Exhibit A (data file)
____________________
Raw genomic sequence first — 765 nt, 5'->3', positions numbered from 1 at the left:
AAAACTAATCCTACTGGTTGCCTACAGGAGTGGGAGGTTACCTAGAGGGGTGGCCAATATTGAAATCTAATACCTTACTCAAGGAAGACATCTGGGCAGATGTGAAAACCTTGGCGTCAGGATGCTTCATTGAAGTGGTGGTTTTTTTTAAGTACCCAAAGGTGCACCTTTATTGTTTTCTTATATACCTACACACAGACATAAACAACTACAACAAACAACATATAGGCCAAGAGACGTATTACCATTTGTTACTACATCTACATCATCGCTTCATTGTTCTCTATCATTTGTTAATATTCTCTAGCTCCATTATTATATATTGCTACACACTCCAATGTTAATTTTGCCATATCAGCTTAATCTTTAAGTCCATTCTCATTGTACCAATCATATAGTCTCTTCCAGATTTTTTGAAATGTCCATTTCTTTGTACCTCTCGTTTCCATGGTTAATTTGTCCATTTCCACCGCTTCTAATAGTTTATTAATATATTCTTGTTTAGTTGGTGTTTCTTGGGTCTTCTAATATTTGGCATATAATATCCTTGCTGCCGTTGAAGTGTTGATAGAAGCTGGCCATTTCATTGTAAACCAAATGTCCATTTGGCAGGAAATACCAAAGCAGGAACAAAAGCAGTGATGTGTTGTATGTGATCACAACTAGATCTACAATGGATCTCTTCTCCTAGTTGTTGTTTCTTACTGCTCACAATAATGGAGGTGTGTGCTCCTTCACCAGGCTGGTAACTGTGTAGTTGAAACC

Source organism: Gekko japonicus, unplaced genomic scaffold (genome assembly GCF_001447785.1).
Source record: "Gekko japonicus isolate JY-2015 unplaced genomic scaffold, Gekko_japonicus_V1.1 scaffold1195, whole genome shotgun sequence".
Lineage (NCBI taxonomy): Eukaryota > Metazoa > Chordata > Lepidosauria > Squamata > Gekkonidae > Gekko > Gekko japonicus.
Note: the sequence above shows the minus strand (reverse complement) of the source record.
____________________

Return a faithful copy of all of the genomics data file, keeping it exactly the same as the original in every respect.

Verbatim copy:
Raw genomic sequence first — 765 nt, 5'->3', positions numbered from 1 at the left:
AAAACTAATCCTACTGGTTGCCTACAGGAGTGGGAGGTTACCTAGAGGGGTGGCCAATATTGAAATCTAATACCTTACTCAAGGAAGACATCTGGGCAGATGTGAAAACCTTGGCGTCAGGATGCTTCATTGAAGTGGTGGTTTTTTTTAAGTACCCAAAGGTGCACCTTTATTGTTTTCTTATATACCTACACACAGACATAAACAACTACAACAAACAACATATAGGCCAAGAGACGTATTACCATTTGTTACTACATCTACATCATCGCTTCATTGTTCTCTATCATTTGTTAATATTCTCTAGCTCCATTATTATATATTGCTACACACTCCAATGTTAATTTTGCCATATCAGCTTAATCTTTAAGTCCATTCTCATTGTACCAATCATATAGTCTCTTCCAGATTTTTTGAAATGTCCATTTCTTTGTACCTCTCGTTTCCATGGTTAATTTGTCCATTTCCACCGCTTCTAATAGTTTATTAATATATTCTTGTTTAGTTGGTGTTTCTTGGGTCTTCTAATATTTGGCATATAATATCCTTGCTGCCGTTGAAGTGTTGATAGAAGCTGGCCATTTCATTGTAAACCAAATGTCCATTTGGCAGGAAATACCAAAGCAGGAACAAAAGCAGTGATGTGTTGTATGTGATCACAACTAGATCTACAATGGATCTCTTCTCCTAGTTGTTGTTTCTTACTGCTCACAATAATGGAGGTGTGTGCTCCTTCACCAGGCTGGTAACTGTGTAGTTGAAACC

Source organism: Gekko japonicus, unplaced genomic scaffold (genome assembly GCF_001447785.1).
Source record: "Gekko japonicus isolate JY-2015 unplaced genomic scaffold, Gekko_japonicus_V1.1 scaffold1195, whole genome shotgun sequence".
Lineage (NCBI taxonomy): Eukaryota > Metazoa > Chordata > Lepidosauria > Squamata > Gekkonidae > Gekko > Gekko japonicus.
Note: the sequence above shows the minus strand (reverse complement) of the source record.